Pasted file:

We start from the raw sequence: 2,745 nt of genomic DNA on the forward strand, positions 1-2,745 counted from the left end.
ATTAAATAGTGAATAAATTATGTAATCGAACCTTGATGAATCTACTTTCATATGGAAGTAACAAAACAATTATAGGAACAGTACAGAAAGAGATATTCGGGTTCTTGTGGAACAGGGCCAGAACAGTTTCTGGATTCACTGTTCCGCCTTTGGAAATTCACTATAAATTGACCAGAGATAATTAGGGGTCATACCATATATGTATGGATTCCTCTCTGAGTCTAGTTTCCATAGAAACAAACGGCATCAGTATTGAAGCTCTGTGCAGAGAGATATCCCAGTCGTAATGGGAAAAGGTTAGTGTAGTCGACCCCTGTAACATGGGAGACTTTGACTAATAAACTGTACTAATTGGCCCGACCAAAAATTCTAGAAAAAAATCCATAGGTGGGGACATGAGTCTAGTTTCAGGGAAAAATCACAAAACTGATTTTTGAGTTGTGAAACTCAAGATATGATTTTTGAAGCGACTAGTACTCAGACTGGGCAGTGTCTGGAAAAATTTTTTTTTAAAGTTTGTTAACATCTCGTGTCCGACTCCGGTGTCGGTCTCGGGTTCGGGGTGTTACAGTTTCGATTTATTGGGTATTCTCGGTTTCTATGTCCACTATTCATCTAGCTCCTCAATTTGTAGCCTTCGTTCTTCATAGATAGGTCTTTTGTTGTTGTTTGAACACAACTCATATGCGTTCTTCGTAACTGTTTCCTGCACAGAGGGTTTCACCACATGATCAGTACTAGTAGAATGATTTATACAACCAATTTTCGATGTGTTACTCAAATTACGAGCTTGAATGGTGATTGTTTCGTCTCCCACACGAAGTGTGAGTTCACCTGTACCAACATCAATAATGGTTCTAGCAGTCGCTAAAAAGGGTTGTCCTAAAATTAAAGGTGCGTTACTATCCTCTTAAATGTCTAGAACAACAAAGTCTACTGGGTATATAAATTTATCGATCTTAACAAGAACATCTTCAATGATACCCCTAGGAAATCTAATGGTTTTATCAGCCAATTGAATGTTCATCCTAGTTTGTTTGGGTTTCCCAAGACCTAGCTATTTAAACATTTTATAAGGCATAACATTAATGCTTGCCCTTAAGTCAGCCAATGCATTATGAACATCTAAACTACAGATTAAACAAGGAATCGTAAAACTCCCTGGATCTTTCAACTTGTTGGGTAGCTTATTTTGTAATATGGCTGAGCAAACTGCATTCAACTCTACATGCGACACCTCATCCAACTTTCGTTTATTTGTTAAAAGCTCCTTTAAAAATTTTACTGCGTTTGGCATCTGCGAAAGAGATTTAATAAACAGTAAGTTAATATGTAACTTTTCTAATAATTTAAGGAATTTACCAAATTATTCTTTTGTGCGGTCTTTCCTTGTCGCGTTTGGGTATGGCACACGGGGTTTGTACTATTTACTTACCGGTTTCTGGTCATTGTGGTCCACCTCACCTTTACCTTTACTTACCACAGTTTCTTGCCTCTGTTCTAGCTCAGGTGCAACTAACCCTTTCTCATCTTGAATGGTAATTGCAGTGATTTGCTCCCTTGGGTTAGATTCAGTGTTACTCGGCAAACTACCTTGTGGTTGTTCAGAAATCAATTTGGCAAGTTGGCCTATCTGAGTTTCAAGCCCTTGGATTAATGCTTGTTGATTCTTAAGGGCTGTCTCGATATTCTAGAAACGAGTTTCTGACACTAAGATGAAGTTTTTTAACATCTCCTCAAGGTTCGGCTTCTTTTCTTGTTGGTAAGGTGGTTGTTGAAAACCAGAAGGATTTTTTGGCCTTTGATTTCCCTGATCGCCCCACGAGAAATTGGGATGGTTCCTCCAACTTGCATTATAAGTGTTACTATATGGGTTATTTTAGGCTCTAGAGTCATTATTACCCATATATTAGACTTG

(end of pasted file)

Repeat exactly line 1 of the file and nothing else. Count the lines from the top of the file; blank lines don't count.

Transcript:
We start from the raw sequence: 2,745 nt of genomic DNA on the forward strand, positions 1-2,745 counted from the left end.